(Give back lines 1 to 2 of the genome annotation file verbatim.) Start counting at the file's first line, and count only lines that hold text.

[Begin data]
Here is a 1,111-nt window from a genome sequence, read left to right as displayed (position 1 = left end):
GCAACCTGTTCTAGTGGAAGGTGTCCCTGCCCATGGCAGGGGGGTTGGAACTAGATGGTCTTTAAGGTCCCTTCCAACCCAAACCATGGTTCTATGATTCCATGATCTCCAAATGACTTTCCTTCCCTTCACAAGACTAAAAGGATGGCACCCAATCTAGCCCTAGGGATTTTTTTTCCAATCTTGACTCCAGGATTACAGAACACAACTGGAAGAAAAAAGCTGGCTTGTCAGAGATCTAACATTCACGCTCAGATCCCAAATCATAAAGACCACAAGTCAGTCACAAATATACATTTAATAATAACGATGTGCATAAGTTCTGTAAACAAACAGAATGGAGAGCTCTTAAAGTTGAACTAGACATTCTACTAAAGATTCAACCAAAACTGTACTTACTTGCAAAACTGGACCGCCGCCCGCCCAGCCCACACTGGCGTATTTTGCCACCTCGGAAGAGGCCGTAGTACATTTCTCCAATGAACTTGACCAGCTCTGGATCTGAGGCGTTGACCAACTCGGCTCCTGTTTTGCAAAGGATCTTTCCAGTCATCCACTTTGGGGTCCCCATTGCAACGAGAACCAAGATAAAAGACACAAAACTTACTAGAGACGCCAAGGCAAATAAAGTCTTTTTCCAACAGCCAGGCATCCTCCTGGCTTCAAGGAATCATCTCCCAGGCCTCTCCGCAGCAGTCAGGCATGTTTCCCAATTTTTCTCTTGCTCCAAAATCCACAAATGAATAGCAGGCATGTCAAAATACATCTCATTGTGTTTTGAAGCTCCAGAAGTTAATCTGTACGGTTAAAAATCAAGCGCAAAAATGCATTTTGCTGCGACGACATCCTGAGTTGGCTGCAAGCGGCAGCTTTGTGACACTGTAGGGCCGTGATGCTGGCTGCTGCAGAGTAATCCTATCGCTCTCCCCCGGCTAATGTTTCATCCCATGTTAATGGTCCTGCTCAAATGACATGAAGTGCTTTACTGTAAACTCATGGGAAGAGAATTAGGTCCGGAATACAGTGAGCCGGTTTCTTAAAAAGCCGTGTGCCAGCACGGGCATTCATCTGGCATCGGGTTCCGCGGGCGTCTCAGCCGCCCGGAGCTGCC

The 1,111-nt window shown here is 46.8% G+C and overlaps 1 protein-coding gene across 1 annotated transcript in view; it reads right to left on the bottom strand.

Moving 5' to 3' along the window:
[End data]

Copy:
Here is a 1,111-nt window from a genome sequence, read left to right as displayed (position 1 = left end):
GCAACCTGTTCTAGTGGAAGGTGTCCCTGCCCATGGCAGGGGGGTTGGAACTAGATGGTCTTTAAGGTCCCTTCCAACCCAAACCATGGTTCTATGATTCCATGATCTCCAAATGACTTTCCTTCCCTTCACAAGACTAAAAGGATGGCACCCAATCTAGCCCTAGGGATTTTTTTTCCAATCTTGACTCCAGGATTACAGAACACAACTGGAAGAAAAAAGCTGGCTTGTCAGAGATCTAACATTCACGCTCAGATCCCAAATCATAAAGACCACAAGTCAGTCACAAATATACATTTAATAATAACGATGTGCATAAGTTCTGTAAACAAACAGAATGGAGAGCTCTTAAAGTTGAACTAGACATTCTACTAAAGATTCAACCAAAACTGTACTTACTTGCAAAACTGGACCGCCGCCCGCCCAGCCCACACTGGCGTATTTTGCCACCTCGGAAGAGGCCGTAGTACATTTCTCCAATGAACTTGACCAGCTCTGGATCTGAGGCGTTGACCAACTCGGCTCCTGTTTTGCAAAGGATCTTTCCAGTCATCCACTTTGGGGTCCCCATTGCAACGAGAACCAAGATAAAAGACACAAAACTTACTAGAGACGCCAAGGCAAATAAAGTCTTTTTCCAACAGCCAGGCATCCTCCTGGCTTCAAGGAATCATCTCCCAGGCCTCTCCGCAGCAGTCAGGCATGTTTCCCAATTTTTCTCTTGCTCCAAAATCCACAAATGAATAGCAGGCATGTCAAAATACATCTCATTGTGTTTTGAAGCTCCAGAAGTTAATCTGTACGGTTAAAAATCAAGCGCAAAAATGCATTTTGCTGCGACGACATCCTGAGTTGGCTGCAAGCGGCAGCTTTGTGACACTGTAGGGCCGTGATGCTGGCTGCTGCAGAGTAATCCTATCGCTCTCCCCCGGCTAATGTTTCATCCCATGTTAATGGTCCTGCTCAAATGACATGAAGTGCTTTACTGTAAACTCATGGGAAGAGAATTAGGTCCGGAATACAGTGAGCCGGTTTCTTAAAAAGCCGTGTGCCAGCACGGGCATTCATCTGGCATCGGGTTCCGCGGGCGTCTCAGCCGCCCGGAGCTGCC